The answers to the questions of life, love, and death are all the same. The answer is God. The answers come from the Creator and we must make peace with Him through faith in Jesus Christ to be able to know what love is.
So seek the truth, receive the love of God that is offered through Jesus Christ, and show you know what love is by sharing it with the world
As always, I invite all to go to mt4christ.org where I always share insights from prominent Christian theologians and counselors to assist my brothers and sisters in Christ with their walk.
Today we Begin sharing from Clinton E. Arnold’s “Powers of Darkness”
As always, I share this information for educational purposes and encourage all to purchase Clinton Arnold’s books for your own private study and to support his work. This resource is available on many websites for less than $20.00.
A Protective Charm
The first text we will examine is a short recipe for a protective charm (or amulet) to be worn like a necklace. The purpose of this amulet was to protect the wearer from harmful or evil spirits.
While there is no need to perform a magical rite with this charm, there are specific instructions on how the amulet is to be fashioned: “Onto lime wood write with vermilion this name.… Enclose it in a purple skin, hang it around your neck and wear it.”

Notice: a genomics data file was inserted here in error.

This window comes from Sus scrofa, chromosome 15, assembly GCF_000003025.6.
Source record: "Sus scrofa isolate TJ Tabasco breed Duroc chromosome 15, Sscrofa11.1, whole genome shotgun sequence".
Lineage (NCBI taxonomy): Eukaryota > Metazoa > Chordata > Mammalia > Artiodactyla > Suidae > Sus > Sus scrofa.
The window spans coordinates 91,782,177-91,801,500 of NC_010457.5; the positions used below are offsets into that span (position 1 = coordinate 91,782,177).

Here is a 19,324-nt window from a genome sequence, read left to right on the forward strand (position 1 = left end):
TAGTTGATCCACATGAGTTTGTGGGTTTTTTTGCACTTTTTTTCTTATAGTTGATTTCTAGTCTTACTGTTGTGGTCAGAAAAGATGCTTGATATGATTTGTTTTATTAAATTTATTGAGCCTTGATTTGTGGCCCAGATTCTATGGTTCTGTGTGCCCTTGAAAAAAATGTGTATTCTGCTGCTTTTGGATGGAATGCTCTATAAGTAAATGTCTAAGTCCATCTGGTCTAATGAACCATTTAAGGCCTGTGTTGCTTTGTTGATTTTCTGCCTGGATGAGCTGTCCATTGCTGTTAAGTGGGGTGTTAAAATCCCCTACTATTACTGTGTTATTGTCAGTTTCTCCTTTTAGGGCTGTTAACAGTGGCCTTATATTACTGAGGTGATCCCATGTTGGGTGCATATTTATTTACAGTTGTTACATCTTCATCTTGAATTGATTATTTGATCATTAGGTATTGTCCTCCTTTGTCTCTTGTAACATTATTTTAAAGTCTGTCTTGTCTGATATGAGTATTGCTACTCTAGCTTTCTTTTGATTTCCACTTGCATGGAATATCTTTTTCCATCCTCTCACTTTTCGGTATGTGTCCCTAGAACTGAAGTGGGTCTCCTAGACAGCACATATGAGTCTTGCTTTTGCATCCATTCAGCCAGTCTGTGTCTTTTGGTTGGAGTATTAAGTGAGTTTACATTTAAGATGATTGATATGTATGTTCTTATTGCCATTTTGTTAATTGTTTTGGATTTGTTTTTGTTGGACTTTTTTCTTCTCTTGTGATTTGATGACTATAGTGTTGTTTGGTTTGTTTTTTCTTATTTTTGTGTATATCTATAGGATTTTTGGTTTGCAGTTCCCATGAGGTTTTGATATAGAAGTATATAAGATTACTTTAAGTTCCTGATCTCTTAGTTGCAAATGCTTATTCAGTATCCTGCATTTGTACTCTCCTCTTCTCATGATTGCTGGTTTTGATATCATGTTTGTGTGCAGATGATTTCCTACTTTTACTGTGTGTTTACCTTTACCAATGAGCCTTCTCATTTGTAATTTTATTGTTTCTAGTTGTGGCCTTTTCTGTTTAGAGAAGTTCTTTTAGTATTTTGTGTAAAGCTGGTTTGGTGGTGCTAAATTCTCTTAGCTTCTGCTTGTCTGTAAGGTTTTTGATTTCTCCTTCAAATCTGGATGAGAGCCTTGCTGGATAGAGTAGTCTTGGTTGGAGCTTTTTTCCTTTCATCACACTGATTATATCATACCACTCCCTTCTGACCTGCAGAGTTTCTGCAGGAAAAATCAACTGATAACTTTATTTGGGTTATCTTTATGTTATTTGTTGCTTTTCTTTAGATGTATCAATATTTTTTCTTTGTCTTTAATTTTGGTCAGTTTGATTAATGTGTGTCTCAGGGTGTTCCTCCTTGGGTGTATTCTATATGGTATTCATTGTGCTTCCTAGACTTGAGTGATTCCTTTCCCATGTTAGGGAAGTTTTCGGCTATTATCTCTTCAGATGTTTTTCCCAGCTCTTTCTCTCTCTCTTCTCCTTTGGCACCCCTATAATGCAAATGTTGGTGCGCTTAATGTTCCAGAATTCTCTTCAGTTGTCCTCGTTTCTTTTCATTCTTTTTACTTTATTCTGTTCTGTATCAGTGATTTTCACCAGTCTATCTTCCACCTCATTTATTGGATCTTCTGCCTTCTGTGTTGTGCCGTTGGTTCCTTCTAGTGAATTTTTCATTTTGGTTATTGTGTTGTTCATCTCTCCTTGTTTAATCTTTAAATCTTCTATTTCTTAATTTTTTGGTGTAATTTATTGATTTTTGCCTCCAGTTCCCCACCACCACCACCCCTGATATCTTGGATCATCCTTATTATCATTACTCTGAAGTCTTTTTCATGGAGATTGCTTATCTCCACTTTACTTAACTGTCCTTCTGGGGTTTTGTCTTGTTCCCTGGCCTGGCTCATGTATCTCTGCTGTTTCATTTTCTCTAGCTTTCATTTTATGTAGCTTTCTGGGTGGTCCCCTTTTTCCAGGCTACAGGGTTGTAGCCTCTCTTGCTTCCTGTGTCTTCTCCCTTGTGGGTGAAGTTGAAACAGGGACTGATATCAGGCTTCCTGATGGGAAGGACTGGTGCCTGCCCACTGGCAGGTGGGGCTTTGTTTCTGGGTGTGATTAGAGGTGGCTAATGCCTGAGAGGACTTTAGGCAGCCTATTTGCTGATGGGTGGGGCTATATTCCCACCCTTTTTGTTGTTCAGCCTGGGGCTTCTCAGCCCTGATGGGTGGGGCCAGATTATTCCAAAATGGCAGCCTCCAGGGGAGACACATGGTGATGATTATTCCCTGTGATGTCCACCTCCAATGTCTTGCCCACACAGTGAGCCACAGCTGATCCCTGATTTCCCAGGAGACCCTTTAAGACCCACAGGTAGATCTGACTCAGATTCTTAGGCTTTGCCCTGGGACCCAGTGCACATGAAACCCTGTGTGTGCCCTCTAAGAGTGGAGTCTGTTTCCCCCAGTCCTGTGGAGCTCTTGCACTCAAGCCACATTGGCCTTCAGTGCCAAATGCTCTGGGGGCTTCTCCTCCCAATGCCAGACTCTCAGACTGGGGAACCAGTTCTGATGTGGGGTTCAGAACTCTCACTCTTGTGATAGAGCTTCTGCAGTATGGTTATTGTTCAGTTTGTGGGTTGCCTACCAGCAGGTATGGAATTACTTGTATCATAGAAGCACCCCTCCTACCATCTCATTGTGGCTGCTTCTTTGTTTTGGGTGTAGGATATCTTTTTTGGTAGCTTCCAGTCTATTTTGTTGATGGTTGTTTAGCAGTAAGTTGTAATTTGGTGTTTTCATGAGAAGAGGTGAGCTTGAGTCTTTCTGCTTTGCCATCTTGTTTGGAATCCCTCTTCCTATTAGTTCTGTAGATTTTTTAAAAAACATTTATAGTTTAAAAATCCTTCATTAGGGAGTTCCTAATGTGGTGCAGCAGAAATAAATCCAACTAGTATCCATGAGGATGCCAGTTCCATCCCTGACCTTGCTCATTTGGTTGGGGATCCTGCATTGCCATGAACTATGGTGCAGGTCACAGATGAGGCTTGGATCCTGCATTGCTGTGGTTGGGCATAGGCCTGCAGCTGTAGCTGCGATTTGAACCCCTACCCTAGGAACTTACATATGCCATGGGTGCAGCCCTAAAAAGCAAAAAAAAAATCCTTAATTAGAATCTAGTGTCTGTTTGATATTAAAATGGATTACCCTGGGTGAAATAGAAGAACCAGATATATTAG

The second part of the recipe gives a series of magical names to be written on the charm: “epokopt kopto bai baitokarakopto karakopto chilokopto bai” (in some of the texts that I cite below, such magical names will be summarized by “magical names”). Although these words are transliterated from the Greek and are unintelligible to us, they were no more intelligible to most Greek readers. They are magical words, probably the names of the spirits who are supposed to make this magical charm effective. Often magical names were invoked together with the names of known gods and goddesses, such as Hekate, Artemis, Selene, Kore, Kronos, Aphrodite and others. All of the magical texts show an incredible amount of syncretism; that is, the mixing together of various elements from different religious beliefs and practices. Any name thought to be laden with supernatural power could be invoked. Hence, one will find Greek, Egyptian, Persian, Phrygian and Roman deities all invoked in the same text.